By Lauly Li, The China Post
TAIPEI, Taiwan — Premier Jiang Yi-huah (江宜樺) will meet with the mayors of Taipei, New Taipei and Keelung today to discuss the Fourth Nuclear Power Plant, including a likely referendum on the plant’s construction. Taipei Mayor Hau Lung-bin (郝龍斌) recently reiterated his opposition to Nuke 4, as it is colloquially known, saying that he has concerns about the construction quality and suggesting that the power plant can be halted without holding a potential referendum. Following Hau’s speech, President Ma Ying-jeou called Hau late last Thursday, exchanging opinions on the issue, according the Presidential Office. According to the Presidential Office, Ma also met Hau on Friday evening to discuss regional issues and exchange opinions on current nuclear power policies. The Presidential Office said Hau’s visit was a regular meeting between the president and local government. According to local reports, at today’s meeting the premier plans to explain the planned structure of the referendum and elaborate on the government’s Nuke 4 policy. This is part of an attempt to gain local government support for the plant. Jiang will also illustrate the approaches that the government will adopt in order to ensure the power plant is safe to operate, according to a local news report. Three Mayors, Three Attitudes The Taipei mayor said yesterday that he has not changed his position on Nuke 4, adding that he will speak on behalf the majority of Taipei citizens’ and express their concerns when meeting with Jiang today.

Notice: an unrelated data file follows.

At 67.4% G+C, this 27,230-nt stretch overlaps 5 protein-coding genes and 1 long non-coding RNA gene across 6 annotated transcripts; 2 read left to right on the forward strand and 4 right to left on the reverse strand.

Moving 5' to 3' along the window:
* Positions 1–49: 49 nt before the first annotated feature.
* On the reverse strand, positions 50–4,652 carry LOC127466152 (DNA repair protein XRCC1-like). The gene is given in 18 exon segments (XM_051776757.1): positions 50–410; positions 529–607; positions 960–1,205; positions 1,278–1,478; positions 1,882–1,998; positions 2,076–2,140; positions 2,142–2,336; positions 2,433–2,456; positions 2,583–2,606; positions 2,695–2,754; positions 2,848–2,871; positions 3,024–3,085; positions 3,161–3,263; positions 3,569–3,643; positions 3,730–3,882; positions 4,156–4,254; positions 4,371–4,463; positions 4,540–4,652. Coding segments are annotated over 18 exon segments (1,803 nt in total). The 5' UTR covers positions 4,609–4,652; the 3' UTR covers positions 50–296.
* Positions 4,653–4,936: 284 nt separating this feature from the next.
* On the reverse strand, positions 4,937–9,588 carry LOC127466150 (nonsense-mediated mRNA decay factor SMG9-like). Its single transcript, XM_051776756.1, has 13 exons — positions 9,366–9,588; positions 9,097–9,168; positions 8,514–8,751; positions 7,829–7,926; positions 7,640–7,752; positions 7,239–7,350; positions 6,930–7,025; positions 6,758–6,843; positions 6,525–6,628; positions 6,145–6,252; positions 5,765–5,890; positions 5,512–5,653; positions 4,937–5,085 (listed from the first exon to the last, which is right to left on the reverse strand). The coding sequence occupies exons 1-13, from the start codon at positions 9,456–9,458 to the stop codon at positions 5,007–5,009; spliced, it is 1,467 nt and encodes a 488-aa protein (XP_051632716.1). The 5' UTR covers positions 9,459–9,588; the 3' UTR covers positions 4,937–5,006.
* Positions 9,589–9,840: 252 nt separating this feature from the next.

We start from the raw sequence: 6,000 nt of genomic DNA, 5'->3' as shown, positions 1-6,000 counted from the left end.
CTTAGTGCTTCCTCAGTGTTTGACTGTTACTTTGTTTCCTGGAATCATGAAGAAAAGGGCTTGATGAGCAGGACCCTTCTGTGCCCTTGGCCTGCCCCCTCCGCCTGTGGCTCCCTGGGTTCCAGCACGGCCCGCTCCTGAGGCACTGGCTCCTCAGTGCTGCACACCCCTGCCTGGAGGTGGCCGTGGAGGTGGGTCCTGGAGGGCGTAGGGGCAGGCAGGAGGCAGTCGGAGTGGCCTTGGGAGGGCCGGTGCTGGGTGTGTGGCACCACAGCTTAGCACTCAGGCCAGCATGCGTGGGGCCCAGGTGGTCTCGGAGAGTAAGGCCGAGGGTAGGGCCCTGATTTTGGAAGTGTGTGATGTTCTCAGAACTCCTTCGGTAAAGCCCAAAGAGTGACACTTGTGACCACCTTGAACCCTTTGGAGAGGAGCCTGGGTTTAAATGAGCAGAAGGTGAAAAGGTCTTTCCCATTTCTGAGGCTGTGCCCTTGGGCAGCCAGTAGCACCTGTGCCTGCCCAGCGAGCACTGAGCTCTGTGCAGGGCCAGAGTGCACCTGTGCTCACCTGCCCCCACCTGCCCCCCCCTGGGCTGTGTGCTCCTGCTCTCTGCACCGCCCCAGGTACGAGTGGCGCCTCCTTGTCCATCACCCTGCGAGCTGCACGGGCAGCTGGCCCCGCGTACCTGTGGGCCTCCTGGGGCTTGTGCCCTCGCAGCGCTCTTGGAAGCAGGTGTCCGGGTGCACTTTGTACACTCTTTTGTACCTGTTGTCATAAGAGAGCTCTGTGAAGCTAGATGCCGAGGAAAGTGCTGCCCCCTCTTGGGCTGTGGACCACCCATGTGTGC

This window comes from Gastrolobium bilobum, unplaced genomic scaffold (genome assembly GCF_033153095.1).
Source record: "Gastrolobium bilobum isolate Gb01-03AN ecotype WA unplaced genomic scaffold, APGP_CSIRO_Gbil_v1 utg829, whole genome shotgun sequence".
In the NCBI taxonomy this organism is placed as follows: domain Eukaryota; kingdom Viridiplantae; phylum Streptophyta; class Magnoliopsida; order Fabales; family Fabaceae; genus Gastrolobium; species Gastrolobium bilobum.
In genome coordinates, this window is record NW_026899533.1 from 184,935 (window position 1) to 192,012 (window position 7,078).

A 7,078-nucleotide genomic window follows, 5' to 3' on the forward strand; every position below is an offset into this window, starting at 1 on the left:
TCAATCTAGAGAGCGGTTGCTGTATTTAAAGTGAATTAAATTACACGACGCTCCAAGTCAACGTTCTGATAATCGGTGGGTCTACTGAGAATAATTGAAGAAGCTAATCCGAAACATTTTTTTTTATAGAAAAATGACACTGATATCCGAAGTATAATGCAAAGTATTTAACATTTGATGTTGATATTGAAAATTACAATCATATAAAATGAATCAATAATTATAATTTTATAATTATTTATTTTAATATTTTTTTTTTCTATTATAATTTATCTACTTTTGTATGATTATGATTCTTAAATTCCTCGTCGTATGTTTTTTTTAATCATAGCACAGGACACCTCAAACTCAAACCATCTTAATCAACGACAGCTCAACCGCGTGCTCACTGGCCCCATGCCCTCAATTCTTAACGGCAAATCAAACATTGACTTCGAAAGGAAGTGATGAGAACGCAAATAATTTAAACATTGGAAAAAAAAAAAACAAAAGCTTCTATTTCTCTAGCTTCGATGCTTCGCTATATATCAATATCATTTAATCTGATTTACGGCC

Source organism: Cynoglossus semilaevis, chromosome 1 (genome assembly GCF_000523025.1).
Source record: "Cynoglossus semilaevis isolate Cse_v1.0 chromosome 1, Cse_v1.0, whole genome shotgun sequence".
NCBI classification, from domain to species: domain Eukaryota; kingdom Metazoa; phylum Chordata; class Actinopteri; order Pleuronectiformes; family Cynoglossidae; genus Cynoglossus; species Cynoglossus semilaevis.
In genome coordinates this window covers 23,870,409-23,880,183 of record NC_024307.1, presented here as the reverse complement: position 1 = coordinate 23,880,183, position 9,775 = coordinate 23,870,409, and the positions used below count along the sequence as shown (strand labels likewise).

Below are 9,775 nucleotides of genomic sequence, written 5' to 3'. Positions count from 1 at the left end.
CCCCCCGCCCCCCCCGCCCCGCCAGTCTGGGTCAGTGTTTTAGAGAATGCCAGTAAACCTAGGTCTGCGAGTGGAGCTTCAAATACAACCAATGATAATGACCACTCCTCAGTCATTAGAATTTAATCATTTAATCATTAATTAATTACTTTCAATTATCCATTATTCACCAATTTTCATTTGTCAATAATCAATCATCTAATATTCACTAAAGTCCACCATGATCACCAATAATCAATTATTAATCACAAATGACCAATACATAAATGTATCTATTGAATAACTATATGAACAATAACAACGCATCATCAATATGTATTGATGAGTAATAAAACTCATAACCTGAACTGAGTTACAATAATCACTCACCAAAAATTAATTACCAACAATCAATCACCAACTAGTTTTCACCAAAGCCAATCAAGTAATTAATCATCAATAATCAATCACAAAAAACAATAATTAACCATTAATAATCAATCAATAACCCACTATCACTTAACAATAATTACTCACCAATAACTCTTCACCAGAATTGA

New Taipei City Mayor Eric Chu (朱立倫) said the government should ensure the power plant can be safely operated before considering any potential referendum.
Chu gave a response to Hau suggesting that were a referendum on Nuke 4 held tomorrow, he would vote against construction. Chu was quoted as saying it is meaningless to discuss any potential referendum date because if Nuke 4 is not safe to operate then it is not necessary to hold a referendum.
Keelung City Mayor Chang Tung-jung (張通榮) said he supports letting people decide on the power plant’s fate through a referendum.
Chang was quoted by local news as saying currently he neither opposes nor supports Nuke 4.